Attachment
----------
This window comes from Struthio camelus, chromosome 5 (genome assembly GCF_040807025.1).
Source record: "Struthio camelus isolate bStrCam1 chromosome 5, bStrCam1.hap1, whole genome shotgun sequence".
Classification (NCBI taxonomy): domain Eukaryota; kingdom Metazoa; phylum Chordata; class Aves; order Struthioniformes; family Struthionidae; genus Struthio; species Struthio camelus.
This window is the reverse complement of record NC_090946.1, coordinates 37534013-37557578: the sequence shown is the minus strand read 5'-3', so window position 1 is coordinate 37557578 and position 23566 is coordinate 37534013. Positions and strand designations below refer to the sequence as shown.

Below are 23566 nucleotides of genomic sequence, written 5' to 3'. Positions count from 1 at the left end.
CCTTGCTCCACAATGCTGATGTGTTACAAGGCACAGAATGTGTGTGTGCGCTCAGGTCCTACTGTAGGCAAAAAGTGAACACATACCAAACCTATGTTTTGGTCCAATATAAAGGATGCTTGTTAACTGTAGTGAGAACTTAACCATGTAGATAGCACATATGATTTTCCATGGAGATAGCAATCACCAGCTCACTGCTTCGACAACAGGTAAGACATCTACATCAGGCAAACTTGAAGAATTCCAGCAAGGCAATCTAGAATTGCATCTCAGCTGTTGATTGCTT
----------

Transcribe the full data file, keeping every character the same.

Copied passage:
This window comes from Struthio camelus, chromosome 5 (genome assembly GCF_040807025.1).
Source record: "Struthio camelus isolate bStrCam1 chromosome 5, bStrCam1.hap1, whole genome shotgun sequence".
Classification (NCBI taxonomy): domain Eukaryota; kingdom Metazoa; phylum Chordata; class Aves; order Struthioniformes; family Struthionidae; genus Struthio; species Struthio camelus.
This window is the reverse complement of record NC_090946.1, coordinates 37534013-37557578: the sequence shown is the minus strand read 5'-3', so window position 1 is coordinate 37557578 and position 23566 is coordinate 37534013. Positions and strand designations below refer to the sequence as shown.

Below are 23566 nucleotides of genomic sequence, written 5' to 3'. Positions count from 1 at the left end.
CCTTGCTCCACAATGCTGATGTGTTACAAGGCACAGAATGTGTGTGTGCGCTCAGGTCCTACTGTAGGCAAAAAGTGAACACATACCAAACCTATGTTTTGGTCCAATATAAAGGATGCTTGTTAACTGTAGTGAGAACTTAACCATGTAGATAGCACATATGATTTTCCATGGAGATAGCAATCACCAGCTCACTGCTTCGACAACAGGTAAGACATCTACATCAGGCAAACTTGAAGAATTCCAGCAAGGCAATCTAGAATTGCATCTCAGCTGTTGATTGCTT